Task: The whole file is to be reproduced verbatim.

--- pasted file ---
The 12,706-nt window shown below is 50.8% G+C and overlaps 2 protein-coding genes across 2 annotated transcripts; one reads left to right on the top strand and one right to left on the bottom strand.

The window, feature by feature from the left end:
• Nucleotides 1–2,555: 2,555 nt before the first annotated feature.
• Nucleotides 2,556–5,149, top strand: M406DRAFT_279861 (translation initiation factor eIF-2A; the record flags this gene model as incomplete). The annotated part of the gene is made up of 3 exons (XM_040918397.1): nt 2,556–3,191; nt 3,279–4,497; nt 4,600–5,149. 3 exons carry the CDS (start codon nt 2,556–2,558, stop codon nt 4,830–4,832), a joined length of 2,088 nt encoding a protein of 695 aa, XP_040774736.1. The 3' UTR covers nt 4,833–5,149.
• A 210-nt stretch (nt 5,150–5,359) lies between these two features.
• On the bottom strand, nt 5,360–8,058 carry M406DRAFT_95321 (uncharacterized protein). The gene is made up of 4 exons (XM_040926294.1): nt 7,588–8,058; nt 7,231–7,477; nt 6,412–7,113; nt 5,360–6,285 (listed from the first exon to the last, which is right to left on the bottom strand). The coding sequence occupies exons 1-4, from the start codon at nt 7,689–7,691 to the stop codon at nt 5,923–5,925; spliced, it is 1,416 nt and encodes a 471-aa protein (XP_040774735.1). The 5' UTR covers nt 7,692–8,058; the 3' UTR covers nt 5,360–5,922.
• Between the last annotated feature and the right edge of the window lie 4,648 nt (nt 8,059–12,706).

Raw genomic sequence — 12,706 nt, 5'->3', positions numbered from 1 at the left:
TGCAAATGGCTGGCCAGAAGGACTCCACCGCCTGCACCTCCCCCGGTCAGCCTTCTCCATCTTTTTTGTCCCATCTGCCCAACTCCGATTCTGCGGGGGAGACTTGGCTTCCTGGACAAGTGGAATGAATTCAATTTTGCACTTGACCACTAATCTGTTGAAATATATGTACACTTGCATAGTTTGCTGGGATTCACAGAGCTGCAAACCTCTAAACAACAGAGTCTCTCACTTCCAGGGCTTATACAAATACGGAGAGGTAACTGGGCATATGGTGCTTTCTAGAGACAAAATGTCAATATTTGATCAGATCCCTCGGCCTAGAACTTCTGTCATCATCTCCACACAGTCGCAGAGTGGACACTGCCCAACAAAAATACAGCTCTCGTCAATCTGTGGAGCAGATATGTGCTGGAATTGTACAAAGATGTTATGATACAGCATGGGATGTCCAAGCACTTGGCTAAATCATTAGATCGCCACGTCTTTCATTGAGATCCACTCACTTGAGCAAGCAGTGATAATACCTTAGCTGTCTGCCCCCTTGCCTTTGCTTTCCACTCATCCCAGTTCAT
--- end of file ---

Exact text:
The 12,706-nt window shown below is 50.8% G+C and overlaps 2 protein-coding genes across 2 annotated transcripts; one reads left to right on the top strand and one right to left on the bottom strand.

The window, feature by feature from the left end:
• Nucleotides 1–2,555: 2,555 nt before the first annotated feature.
• Nucleotides 2,556–5,149, top strand: M406DRAFT_279861 (translation initiation factor eIF-2A; the record flags this gene model as incomplete). The annotated part of the gene is made up of 3 exons (XM_040918397.1): nt 2,556–3,191; nt 3,279–4,497; nt 4,600–5,149. 3 exons carry the CDS (start codon nt 2,556–2,558, stop codon nt 4,830–4,832), a joined length of 2,088 nt encoding a protein of 695 aa, XP_040774736.1. The 3' UTR covers nt 4,833–5,149.
• A 210-nt stretch (nt 5,150–5,359) lies between these two features.
• On the bottom strand, nt 5,360–8,058 carry M406DRAFT_95321 (uncharacterized protein). The gene is made up of 4 exons (XM_040926294.1): nt 7,588–8,058; nt 7,231–7,477; nt 6,412–7,113; nt 5,360–6,285 (listed from the first exon to the last, which is right to left on the bottom strand). The coding sequence occupies exons 1-4, from the start codon at nt 7,689–7,691 to the stop codon at nt 5,923–5,925; spliced, it is 1,416 nt and encodes a 471-aa protein (XP_040774735.1). The 5' UTR covers nt 7,692–8,058; the 3' UTR covers nt 5,360–5,922.
• Between the last annotated feature and the right edge of the window lie 4,648 nt (nt 8,059–12,706).

Raw genomic sequence — 12,706 nt, 5'->3', positions numbered from 1 at the left:
TGCAAATGGCTGGCCAGAAGGACTCCACCGCCTGCACCTCCCCCGGTCAGCCTTCTCCATCTTTTTTGTCCCATCTGCCCAACTCCGATTCTGCGGGGGAGACTTGGCTTCCTGGACAAGTGGAATGAATTCAATTTTGCACTTGACCACTAATCTGTTGAAATATATGTACACTTGCATAGTTTGCTGGGATTCACAGAGCTGCAAACCTCTAAACAACAGAGTCTCTCACTTCCAGGGCTTATACAAATACGGAGAGGTAACTGGGCATATGGTGCTTTCTAGAGACAAAATGTCAATATTTGATCAGATCCCTCGGCCTAGAACTTCTGTCATCATCTCCACACAGTCGCAGAGTGGACACTGCCCAACAAAAATACAGCTCTCGTCAATCTGTGGAGCAGATATGTGCTGGAATTGTACAAAGATGTTATGATACAGCATGGGATGTCCAAGCACTTGGCTAAATCATTAGATCGCCACGTCTTTCATTGAGATCCACTCACTTGAGCAAGCAGTGATAATACCTTAGCTGTCTGCCCCCTTGCCTTTGCTTTCCACTCATCCCAGTTCAT